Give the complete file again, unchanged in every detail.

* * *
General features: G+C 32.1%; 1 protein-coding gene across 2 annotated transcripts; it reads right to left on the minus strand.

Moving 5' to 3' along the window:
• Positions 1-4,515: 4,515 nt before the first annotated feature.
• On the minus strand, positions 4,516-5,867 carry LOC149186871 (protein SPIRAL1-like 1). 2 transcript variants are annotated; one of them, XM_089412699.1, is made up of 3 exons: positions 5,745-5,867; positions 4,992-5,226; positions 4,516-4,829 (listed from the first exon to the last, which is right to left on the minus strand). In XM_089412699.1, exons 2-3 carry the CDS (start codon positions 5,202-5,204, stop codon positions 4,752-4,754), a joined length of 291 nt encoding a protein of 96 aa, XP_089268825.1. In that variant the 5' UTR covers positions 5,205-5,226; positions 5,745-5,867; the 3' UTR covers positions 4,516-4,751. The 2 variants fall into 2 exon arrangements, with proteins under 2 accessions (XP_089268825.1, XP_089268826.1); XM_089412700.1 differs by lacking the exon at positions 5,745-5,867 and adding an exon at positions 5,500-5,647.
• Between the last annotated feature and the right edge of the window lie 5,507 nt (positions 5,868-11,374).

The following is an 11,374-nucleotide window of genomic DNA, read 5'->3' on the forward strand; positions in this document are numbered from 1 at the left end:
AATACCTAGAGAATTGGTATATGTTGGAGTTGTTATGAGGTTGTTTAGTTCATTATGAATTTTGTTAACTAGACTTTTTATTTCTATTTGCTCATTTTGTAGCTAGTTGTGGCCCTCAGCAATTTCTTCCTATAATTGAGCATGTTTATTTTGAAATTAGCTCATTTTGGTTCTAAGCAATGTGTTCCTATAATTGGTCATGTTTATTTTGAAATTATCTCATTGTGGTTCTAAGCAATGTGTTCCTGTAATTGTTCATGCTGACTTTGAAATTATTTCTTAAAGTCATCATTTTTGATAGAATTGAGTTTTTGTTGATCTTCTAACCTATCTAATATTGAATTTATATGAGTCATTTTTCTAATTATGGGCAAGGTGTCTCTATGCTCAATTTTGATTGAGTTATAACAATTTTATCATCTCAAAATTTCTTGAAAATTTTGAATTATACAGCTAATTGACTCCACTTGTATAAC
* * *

General features: G+C 32.1%; 1 protein-coding gene across 2 annotated transcripts; it reads right to left on the minus strand.

Moving 5' to 3' along the window:
• Positions 1-4,515: 4,515 nt before the first annotated feature.
• On the minus strand, positions 4,516-5,867 carry LOC149186871 (protein SPIRAL1-like 1). 2 transcript variants are annotated; one of them, XM_089412699.1, is made up of 3 exons: positions 5,745-5,867; positions 4,992-5,226; positions 4,516-4,829 (listed from the first exon to the last, which is right to left on the minus strand). In XM_089412699.1, exons 2-3 carry the CDS (start codon positions 5,202-5,204, stop codon positions 4,752-4,754), a joined length of 291 nt encoding a protein of 96 aa, XP_089268825.1. In that variant the 5' UTR covers positions 5,205-5,226; positions 5,745-5,867; the 3' UTR covers positions 4,516-4,751. The 2 variants fall into 2 exon arrangements, with proteins under 2 accessions (XP_089268825.1, XP_089268826.1); XM_089412700.1 differs by lacking the exon at positions 5,745-5,867 and adding an exon at positions 5,500-5,647.
• Between the last annotated feature and the right edge of the window lie 5,507 nt (positions 5,868-11,374).

The following is an 11,374-nucleotide window of genomic DNA, read 5'->3' on the forward strand; positions in this document are numbered from 1 at the left end:
AATACCTAGAGAATTGGTATATGTTGGAGTTGTTATGAGGTTGTTTAGTTCATTATGAATTTTGTTAACTAGACTTTTTATTTCTATTTGCTCATTTTGTAGCTAGTTGTGGCCCTCAGCAATTTCTTCCTATAATTGAGCATGTTTATTTTGAAATTAGCTCATTTTGGTTCTAAGCAATGTGTTCCTATAATTGGTCATGTTTATTTTGAAATTATCTCATTGTGGTTCTAAGCAATGTGTTCCTGTAATTGTTCATGCTGACTTTGAAATTATTTCTTAAAGTCATCATTTTTGATAGAATTGAGTTTTTGTTGATCTTCTAACCTATCTAATATTGAATTTATATGAGTCATTTTTCTAATTATGGGCAAGGTGTCTCTATGCTCAATTTTGATTGAGTTATAACAATTTTATCATCTCAAAATTTCTTGAAAATTTTGAATTATACAGCTAATTGACTCCACTTGTATAAC